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Subject: curious to buy: Talisman Vs D&D. Opinions? rss

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Luke Heineman
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To those who have played this and Dungeons and Dragons before: how does Talisman stack up? I'm looking for a simpler game to satisfy my D&D itch b/c it's so hard to get a group together that wants to play it anymore, and it's nearly impossible to convince people to try it due to rules, math, and "the stigma".
Any opinions/descriptions would be appreciated.
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James Boardgame
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It might just do the job. This was basically the niche for the original game. Runebound might fit the bill better today - but only Talisman can scratch the Talisman itch! Just check out the new Dungeon expansion : joy!
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William Crispin
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Talisman has never felt like an RPG to me. Descent seems more like what you are looking for. Talisman has no DM and characters can fight each other. The characters have fairly simple advancement. Talisman is a adventure game and it is all about the encounters and not so much about your character.
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Derek Anderson
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Yeah, Descent might be a better option for you.

D.

 
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MGS
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There are many good options that it will depend on what you are looking for. What duration? Complexity? Number of players?

One frustrating aspect of several of these games is that they come down to a race of who can buff up the fastest and beat the big bad guy.

Depending on what you want, Talisman might do the trick. Other candidates include: Prophecy, Runebound, Return of the Heroes and Descent. Warhammer Quest and Dungeonquest. Even Arkham Horror and A Touch of Evil could be viable options.

My favorite by far is Magic Realm.
 
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Luke Heineman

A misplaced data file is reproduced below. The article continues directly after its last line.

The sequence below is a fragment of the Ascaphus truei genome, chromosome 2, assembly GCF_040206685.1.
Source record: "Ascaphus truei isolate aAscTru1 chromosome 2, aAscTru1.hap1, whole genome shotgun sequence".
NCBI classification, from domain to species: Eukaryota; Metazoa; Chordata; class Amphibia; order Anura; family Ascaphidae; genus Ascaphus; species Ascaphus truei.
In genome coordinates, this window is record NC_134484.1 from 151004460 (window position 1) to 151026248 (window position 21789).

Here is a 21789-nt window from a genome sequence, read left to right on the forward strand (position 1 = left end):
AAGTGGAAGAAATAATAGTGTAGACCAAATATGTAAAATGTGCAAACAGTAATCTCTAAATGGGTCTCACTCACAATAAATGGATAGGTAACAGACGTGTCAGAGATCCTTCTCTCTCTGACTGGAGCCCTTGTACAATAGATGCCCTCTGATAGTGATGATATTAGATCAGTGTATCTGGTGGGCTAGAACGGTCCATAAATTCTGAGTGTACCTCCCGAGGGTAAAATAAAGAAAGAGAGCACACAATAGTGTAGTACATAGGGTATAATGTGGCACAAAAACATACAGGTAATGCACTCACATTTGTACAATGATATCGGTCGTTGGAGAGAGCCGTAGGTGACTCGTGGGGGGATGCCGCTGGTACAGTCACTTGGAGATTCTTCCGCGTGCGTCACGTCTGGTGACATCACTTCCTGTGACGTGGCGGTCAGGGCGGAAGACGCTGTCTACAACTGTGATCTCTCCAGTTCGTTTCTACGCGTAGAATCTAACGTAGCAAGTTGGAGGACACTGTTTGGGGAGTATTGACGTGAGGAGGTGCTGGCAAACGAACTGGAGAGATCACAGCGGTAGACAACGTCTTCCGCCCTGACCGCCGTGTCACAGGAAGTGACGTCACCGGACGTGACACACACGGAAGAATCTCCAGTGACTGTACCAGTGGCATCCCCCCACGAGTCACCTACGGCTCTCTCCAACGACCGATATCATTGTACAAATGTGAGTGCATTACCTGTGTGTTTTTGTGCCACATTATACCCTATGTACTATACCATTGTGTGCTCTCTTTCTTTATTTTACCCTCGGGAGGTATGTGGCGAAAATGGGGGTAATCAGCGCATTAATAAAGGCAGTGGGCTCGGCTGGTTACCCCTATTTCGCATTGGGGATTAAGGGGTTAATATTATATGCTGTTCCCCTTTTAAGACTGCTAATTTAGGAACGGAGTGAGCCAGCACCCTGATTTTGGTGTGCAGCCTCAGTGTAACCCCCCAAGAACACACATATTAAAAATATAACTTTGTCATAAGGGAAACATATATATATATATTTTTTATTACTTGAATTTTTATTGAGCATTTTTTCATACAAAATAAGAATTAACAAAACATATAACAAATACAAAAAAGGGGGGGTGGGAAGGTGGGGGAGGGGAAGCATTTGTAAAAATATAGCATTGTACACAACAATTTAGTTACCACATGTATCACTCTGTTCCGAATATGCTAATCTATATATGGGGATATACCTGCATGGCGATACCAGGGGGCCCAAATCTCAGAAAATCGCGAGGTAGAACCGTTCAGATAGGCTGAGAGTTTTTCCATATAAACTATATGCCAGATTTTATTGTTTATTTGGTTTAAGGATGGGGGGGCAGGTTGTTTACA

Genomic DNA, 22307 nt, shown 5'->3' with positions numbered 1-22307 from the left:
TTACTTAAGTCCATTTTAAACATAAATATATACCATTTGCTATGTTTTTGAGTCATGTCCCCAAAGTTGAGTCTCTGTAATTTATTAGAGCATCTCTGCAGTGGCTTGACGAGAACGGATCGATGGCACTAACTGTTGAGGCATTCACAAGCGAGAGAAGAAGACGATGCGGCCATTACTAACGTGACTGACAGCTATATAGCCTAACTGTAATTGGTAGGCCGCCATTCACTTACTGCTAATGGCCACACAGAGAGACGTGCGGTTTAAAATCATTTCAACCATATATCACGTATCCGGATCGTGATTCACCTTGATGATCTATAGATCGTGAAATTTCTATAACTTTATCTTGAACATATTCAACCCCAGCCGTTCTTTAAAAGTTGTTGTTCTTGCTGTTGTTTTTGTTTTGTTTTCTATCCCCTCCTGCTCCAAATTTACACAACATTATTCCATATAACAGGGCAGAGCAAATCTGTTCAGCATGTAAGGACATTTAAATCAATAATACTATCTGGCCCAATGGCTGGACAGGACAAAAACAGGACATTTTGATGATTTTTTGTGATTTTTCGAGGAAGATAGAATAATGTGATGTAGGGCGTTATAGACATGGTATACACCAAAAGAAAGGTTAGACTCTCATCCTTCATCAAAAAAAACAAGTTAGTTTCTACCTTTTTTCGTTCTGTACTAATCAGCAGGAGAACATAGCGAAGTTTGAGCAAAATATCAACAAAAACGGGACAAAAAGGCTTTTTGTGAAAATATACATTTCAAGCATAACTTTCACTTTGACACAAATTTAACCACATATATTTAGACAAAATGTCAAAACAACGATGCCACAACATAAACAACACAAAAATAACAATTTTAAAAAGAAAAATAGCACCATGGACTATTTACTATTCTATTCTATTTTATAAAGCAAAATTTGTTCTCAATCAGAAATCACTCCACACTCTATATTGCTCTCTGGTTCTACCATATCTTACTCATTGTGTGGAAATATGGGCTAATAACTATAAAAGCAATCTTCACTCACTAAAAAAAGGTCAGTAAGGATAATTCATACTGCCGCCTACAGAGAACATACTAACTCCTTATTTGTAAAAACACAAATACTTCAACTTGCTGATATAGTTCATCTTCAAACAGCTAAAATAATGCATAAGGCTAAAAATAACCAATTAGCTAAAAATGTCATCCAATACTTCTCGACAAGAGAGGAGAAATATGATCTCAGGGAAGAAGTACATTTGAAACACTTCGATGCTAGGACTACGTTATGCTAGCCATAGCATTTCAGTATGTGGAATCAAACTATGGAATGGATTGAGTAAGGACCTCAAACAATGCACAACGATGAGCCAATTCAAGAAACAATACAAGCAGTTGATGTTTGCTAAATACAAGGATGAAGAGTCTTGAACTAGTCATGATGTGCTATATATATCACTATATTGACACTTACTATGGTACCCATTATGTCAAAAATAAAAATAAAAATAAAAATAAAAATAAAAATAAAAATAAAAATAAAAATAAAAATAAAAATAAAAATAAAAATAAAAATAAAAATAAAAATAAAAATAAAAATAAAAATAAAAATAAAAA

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Thanks for the recommendations: I've looked into a few, but can't tell which ones require a DM.

I guess what I'm looking for is:

1. A similar experience to D&D in terms of fantasy adventuring.

2. More streamlined (less) rules that won't scare a newbie away.

3. 60-90 min playing time (roughly)

4. No DM

5. Maps and figure pieces (maps more important)

If anyone has any other recommendations I'd appreciate it! Thanks again.
 
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Nevin Ball
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lukeheineman99 wrote:
Thanks for the recommendations: I've looked into a few, but can't tell which ones require a DM.

I guess what I'm looking for is:

1. A similar experience to D&D in terms of fantasy adventuring.

2. More streamlined (less) rules that won't scare a newbie away.

3. 60-90 min playing time (roughly)

4. No DM

5. Maps and figure pieces (maps more important)

If anyone has any other recommendations I'd appreciate it! Thanks again.


That sounds like Warhammer Quest but it's out of print and costs a fortune on eBay.
 
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Derek Anderson
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I was thinking the same thing, Warhammer Quest would work great for you... If you have access to miniatures, you can download the entire game and expansions off of the internet, including all of the cards, floor tiles, etc... There is a thread in the Warhammer Quest forum with links.

D.

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myles
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If you don't mind putting in the work, this Print and Play caught my interest. You can always sub in your own minis, instead of the art ones provided. Dungeon Plungin'
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MGS
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I see 3 main options: